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Suggestion: Moving Vanilla to HTML 4.01 Strict

dan39dan39 New
edited March 2007 in Vanilla 1.0 Help
I've been doing a lot of research about the backwardsness of serving xhtml web pages with a content-type of text/html which is pretty "standard" these days. Even the W3C does it. (To be clear, you need to serve xhtml pages as text/html if you want everyone to actually be able to see your site as IE6 and IE7 do not officially support xhtml and the other browsers still have some trouble with it).

I know this has been brought up before (and I actually argued against it in the past), but after reading into it more and more, I've finally realized that believing in xhtml is a bit like believing in the Easter Bunny (it turns out the Easter Bunny isn't real either).

Officially speaking, the W3C says that it is perfectly fine to serve xhtml as text/html, for backwards-compatibility purposes. But, technically speaking, all browsers just interpret this as invalid html. And, the truth of the matter is that if you were to ever start serving a typical xhtml website as application/xhtml+xml it would likely fail.

If you're familiar with this subject you'll know that the Ian Hixie article is sort of the alarmist version that everyone cites who argues against xhtml.

However, I have found that this Webkit article is a much better read on the subject. I highly recommend that anyone who has an opinion on this matter read this post first:

Understanding HTML, XML and XHTML

Essentially, what you will realize after reading it is that by writing your pages as xhtml and serving them as text/html you're basically having the browsers parse the xhtml as invalid html — which sort of defeats the purpose of writing valid xhtml in the first place.

You'll also find similar documents from Mozilla here:

...and here are some comments from developers who have also recognized the shortcomings of xhtml and switched back to html:

We all know that it's very easy to create an HTML Theme for Vanilla, and in the short-term, it's perfectly fine for Vanilla to be xhtml served as text/html — after all, every browser "supports" this model. And, anyone who wants to move to HTML can easily do so with a few minutes of work.

But, I think in the long-term, HTML 5 is going to be more widely adopted than XHTML (especially since XHTML 1.1 and XHTML 2.0 are not backwards compatible in any way, not even with each other!). Therefore, I'd like to recommend (to Mark) that in the long-term, Vanilla 1.5 (or 2.0) be moved to HTML 4.01 Strict.

Please discuss...


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    Nice post. However, I don't think any markup language will ever be "standard". What I mean is: as long as there are different clients (read browsers) there will always be issues with the interpreting. Don't understand me wrong here... I love standarization, but as long as people are individuals, there will be differences. Ah.. wouldn't you love to be part of the BORG? :P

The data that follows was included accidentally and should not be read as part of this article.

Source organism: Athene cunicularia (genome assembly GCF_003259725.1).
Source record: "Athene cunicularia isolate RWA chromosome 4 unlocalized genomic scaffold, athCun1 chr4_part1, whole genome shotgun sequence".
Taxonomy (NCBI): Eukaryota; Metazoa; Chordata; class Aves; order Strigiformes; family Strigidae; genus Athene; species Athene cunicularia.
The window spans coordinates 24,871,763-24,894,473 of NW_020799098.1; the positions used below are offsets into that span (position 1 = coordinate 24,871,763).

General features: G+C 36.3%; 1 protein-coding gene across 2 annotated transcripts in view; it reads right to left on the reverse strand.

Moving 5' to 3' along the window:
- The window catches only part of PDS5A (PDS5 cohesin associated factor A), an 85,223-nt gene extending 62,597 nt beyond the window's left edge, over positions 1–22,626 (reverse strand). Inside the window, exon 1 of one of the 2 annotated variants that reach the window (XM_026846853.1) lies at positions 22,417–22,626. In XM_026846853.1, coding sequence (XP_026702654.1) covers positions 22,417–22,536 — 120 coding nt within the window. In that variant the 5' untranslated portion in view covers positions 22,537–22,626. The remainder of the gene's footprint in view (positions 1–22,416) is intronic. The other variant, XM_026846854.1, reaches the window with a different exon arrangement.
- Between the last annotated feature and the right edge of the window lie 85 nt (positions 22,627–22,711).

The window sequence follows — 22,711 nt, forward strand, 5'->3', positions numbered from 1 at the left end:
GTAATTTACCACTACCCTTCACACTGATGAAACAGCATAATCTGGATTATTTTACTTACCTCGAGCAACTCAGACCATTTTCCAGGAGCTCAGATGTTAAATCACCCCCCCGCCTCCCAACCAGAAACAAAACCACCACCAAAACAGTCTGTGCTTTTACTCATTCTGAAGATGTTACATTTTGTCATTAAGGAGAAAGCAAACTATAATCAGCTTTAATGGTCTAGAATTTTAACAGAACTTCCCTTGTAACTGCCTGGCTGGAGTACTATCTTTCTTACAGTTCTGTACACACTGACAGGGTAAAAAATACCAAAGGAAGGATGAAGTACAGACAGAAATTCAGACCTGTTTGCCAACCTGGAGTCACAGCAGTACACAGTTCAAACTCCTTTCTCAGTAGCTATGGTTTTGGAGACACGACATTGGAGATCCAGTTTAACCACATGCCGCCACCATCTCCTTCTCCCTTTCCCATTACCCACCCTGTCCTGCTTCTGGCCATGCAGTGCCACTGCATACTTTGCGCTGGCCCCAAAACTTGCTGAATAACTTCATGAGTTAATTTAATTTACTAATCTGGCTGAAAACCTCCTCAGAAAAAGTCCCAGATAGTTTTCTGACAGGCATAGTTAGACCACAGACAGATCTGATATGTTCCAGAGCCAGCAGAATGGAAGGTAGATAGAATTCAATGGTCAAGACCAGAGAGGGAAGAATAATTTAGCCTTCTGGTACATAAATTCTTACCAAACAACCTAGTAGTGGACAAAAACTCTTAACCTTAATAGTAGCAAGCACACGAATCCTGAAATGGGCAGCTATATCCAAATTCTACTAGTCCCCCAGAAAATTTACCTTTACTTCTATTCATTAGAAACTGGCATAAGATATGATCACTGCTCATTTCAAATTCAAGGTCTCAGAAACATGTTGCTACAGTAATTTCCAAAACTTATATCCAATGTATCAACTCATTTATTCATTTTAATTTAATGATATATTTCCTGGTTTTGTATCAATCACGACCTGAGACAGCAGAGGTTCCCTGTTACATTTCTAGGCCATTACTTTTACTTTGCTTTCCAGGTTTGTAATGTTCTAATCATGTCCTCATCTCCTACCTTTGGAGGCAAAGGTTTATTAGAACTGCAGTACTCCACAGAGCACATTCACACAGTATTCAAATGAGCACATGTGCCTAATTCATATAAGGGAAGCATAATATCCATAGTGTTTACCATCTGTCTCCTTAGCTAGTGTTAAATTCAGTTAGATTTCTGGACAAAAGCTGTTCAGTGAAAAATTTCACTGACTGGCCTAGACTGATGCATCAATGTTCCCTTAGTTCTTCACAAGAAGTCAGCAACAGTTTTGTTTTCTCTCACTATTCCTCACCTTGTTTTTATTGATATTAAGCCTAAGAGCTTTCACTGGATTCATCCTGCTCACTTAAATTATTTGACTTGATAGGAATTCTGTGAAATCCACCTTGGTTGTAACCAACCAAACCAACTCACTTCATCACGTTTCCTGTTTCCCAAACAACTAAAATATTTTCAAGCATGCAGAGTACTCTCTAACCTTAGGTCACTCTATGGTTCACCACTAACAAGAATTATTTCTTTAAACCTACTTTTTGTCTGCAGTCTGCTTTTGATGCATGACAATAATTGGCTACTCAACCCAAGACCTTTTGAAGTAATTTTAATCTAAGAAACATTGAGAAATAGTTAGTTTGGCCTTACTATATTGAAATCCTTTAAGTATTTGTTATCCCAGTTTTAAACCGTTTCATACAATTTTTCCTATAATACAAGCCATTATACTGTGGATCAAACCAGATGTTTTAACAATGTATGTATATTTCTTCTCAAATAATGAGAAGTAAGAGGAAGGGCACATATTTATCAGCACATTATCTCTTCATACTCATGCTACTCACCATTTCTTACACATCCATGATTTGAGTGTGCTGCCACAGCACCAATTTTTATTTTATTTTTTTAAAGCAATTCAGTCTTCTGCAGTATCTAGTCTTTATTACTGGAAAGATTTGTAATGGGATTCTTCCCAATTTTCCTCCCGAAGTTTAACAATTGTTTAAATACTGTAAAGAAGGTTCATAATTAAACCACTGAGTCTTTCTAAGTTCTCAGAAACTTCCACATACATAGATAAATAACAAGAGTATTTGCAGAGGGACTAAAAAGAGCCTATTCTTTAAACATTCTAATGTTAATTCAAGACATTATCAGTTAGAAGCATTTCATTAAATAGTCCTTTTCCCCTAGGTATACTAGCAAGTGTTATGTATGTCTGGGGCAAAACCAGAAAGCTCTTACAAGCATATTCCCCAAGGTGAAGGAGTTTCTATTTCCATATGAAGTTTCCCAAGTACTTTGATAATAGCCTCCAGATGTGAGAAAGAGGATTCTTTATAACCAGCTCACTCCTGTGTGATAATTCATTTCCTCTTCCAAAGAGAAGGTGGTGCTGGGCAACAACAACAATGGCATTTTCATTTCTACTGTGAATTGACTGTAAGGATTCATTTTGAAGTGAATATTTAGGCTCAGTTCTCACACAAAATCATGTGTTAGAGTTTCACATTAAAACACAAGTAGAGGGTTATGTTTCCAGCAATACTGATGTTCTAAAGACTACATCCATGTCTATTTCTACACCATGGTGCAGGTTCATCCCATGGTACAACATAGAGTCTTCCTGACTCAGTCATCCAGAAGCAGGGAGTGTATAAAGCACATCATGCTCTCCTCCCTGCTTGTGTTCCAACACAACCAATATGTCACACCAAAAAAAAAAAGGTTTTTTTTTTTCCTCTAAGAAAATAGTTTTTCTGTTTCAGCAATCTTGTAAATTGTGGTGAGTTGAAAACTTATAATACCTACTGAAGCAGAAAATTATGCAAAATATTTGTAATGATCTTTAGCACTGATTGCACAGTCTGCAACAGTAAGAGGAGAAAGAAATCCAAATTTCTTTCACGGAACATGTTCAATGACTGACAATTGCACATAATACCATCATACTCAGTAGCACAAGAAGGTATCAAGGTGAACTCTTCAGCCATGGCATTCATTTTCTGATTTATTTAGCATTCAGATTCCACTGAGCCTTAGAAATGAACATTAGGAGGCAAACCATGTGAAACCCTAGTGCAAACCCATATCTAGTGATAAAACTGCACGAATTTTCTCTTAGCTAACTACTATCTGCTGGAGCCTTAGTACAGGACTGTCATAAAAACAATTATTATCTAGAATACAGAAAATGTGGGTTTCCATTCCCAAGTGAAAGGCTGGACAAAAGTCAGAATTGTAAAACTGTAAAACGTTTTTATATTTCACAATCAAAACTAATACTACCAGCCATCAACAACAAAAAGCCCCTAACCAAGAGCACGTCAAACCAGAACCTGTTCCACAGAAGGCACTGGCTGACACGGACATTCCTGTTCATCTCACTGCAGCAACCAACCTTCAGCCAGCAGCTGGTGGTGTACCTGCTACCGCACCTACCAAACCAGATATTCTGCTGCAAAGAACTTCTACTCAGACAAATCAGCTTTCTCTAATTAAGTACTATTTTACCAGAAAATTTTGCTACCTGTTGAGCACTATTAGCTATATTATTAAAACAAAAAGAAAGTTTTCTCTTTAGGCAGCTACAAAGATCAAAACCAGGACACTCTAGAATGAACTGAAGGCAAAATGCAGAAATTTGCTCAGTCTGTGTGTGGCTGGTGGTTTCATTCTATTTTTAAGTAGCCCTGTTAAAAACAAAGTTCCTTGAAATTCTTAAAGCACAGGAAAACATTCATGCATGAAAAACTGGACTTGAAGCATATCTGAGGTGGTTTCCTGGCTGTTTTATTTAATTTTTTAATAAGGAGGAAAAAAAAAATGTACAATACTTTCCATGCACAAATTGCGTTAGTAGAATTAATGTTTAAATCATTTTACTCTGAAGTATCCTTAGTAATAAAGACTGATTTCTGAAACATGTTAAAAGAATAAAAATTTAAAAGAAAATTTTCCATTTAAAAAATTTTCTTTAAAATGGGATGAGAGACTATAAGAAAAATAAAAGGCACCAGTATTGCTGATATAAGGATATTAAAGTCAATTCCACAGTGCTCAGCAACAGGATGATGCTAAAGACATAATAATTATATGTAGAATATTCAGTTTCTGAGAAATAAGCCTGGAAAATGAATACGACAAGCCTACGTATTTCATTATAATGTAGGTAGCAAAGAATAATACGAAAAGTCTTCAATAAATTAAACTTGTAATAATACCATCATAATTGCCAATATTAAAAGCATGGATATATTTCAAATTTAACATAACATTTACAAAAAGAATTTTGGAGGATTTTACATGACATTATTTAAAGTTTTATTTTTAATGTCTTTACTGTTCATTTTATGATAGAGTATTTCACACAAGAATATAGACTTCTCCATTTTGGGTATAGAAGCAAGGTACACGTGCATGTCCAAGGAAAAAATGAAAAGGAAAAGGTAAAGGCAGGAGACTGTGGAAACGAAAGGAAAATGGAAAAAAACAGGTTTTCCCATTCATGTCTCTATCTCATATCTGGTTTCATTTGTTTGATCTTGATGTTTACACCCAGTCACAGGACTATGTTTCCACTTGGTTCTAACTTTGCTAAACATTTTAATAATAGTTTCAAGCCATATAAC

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    dan39dan39 New
    edited March 2007
    I agree completely. But, I'm coming to realize that there are too many issues with "true" xhtml in the long term for it to be sustainable for sites that are engineered for public consumption. So, I really do think that HTML 5 will be much more promising than xhtml in the long run. And moving Vanilla to HTML 4.01, way before HTML 5 becomes a reality, will help developers make that transition. Of course, any "transition" would be years away, so it's not like this is an urgent matter that needs to be addressed right this second. But, it is something that should be kept in mind.
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    thanks this was informative :)
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    edited March 2007
    i always thought that xhtml is the best because its extensible, meaning the pages could be viewed easily on mobile devices and projectors.. plus its pure xml (if its valid).. well, im not good in technical aspects of browsers, so... personally, what is strange for me is, how can there be an open tag in html, and no clos tag? like this?
    <br> or <img src="1.1" alt="one">... although i have a master certificate in html 4 from brainbench, i still think it sucks.... thats my subjective opinion.
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    dan39dan39 New
    edited March 2007
    In theory, XHTML was born from that idea. Accoring to Wikipedia: "The need for a more strict version of HTML was felt primarily because World Wide Web content now needs to be delivered to many devices (like mobile devices) apart from traditional computers, where extra resources cannot be devoted to support the additional complexity of HTML syntax".

    However, by definition, XHTML Basic and XHTML Mobile Profile are best for those types of devices.

    But remember, the major problem is that if you serve your XHTML markup to a mobile phone at text/html, it's still the same as sending it invalid HTML. And unfortunately, serving your xhtml pages as application/xhtml+xml (as it was intended) is a lot more trouble than you might think... Apparently in a "true" xhtml setup (where xhtml is served as application/xhtml+xml), having an improperly escaped ampersand in a URL would cause an entire page to fair for the end user. Clearly, that's not and ideal path for most web developers.
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    Resistance is futile.

    Couldn't resist.
This discussion has been closed.